Designing a vaccine for tuberculosis

BMJ 1996; 312 doi: https://doi.org/10.1136/bmj.312.7045.1495 (Published 15 June 1996) Cite this as: BMJ 1996;312:1495
  1. Adam S Malin,
  2. Douglas B Young
  1. Clinical lecturer Department of Clinical Sciences, London School of Hygiene and Tropical Medicine, London WC1E 7HT
  2. Professor of medical microbiology Department of Medical Microbiology, Imperial College School of Medicine at St Mary's Hospital, London W2 1PG

    Unravelling the tuberculosis genome—can we build a better BCG?

    Tuberculosis is a disease of superlatives. Mycobacterium tuberculosis causes more deaths annually than any other infectious agent.1 Globally, it is one of the major pathogens associated with HIV disease.1 The tuberculosis vaccine, BCG, has been given to more people than any other vaccine.2 3 However, although this vaccine confers clear benefit against disseminated childhood tuberculosis, its efficacy against adult pulmonary disease has varied widely in different clinical trials.2 4 Curiously, protection induced by BCG seems to improve with increasing distance from the equator.2 In a large randomised controlled trial in Madras, southern India, and a large observational study in Malawi, BCG was no better than saline.3 5 It would be good to do better.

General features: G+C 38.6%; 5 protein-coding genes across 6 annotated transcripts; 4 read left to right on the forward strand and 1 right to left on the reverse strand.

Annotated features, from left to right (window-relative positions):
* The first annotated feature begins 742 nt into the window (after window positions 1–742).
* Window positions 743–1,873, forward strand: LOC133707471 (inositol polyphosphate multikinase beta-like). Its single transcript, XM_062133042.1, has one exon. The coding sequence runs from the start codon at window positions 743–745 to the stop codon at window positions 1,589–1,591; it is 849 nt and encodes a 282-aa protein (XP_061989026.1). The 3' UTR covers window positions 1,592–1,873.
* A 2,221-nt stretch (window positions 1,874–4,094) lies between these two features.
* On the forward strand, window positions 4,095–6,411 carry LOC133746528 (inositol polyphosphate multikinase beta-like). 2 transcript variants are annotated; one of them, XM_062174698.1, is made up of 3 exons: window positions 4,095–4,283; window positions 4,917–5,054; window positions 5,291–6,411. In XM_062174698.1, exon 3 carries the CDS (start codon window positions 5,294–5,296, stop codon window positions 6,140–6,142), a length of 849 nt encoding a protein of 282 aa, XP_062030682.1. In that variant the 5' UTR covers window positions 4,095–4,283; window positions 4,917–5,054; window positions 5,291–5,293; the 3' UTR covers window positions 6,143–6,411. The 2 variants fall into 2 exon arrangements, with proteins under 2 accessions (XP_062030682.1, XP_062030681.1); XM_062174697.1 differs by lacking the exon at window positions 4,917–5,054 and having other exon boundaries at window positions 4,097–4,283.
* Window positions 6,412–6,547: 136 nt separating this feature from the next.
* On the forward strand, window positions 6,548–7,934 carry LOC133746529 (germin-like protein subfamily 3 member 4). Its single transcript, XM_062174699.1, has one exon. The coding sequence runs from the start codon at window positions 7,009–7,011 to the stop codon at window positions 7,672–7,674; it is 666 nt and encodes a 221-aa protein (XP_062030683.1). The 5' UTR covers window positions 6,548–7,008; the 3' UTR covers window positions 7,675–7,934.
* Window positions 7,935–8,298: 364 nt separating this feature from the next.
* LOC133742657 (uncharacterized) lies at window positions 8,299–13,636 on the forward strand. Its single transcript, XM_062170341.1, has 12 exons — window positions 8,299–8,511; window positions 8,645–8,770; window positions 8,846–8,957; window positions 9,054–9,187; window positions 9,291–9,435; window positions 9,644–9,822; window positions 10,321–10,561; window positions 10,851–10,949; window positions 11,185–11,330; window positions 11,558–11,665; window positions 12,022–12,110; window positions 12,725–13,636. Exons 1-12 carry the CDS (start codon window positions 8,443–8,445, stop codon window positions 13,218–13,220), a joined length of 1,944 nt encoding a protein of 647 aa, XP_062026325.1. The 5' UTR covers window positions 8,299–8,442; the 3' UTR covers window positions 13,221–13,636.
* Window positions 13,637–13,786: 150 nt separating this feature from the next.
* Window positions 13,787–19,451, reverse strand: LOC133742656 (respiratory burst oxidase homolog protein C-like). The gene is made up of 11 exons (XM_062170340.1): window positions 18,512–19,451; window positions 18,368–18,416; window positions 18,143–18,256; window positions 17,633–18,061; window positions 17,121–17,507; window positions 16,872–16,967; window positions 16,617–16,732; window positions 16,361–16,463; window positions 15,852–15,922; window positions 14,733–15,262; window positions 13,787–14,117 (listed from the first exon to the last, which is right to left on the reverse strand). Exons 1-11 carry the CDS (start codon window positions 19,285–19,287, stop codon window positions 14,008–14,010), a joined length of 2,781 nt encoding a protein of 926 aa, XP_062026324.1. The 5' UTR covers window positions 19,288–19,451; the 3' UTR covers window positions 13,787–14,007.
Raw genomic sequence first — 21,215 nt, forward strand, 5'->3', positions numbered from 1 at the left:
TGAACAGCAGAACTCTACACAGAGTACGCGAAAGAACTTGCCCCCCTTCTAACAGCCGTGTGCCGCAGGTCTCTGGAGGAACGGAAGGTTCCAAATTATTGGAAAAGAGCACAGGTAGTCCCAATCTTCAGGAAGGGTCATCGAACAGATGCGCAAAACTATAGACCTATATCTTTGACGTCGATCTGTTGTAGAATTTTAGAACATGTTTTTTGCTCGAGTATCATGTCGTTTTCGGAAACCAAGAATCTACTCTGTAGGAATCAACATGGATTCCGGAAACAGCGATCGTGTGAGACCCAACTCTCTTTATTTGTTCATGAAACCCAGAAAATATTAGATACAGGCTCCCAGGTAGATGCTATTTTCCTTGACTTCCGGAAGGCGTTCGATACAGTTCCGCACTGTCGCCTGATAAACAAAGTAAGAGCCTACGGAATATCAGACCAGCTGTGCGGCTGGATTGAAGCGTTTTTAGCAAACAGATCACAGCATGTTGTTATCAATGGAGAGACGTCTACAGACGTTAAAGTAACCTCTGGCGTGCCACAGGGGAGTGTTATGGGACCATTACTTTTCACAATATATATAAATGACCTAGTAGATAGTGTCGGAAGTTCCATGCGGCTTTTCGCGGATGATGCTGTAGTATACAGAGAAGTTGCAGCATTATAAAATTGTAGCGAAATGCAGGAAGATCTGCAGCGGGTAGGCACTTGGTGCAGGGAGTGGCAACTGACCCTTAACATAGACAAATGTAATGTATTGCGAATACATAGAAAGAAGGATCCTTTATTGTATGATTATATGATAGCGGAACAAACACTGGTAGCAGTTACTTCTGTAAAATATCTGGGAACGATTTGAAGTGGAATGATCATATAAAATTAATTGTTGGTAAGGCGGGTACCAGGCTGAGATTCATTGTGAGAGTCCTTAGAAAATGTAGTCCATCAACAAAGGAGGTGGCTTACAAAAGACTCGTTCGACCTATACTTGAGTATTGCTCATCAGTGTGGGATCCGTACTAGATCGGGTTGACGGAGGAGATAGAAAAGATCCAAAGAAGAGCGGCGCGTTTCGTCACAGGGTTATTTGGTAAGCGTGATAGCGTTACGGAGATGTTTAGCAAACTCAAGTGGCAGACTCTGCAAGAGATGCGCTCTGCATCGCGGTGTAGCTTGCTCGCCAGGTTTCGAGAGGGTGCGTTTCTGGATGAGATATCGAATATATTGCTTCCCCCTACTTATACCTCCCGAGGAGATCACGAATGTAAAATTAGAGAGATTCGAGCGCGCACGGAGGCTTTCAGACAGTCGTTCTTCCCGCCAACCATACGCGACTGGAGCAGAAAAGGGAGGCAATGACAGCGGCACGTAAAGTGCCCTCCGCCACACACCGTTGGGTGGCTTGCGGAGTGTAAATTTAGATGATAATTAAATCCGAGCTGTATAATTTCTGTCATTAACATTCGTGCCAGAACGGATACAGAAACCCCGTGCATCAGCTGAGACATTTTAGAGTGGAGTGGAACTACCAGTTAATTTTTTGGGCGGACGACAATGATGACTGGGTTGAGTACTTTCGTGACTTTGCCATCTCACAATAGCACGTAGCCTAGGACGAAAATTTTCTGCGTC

The reasons for the failure of BCG in adults remain unclear. Indeed, immunity to tuberculosis is poorly understood both at a cellular and molecular level.1 6 It is possible that the ability of BCG to protect against initial infection may wane with time. Alternatively, BCG may …

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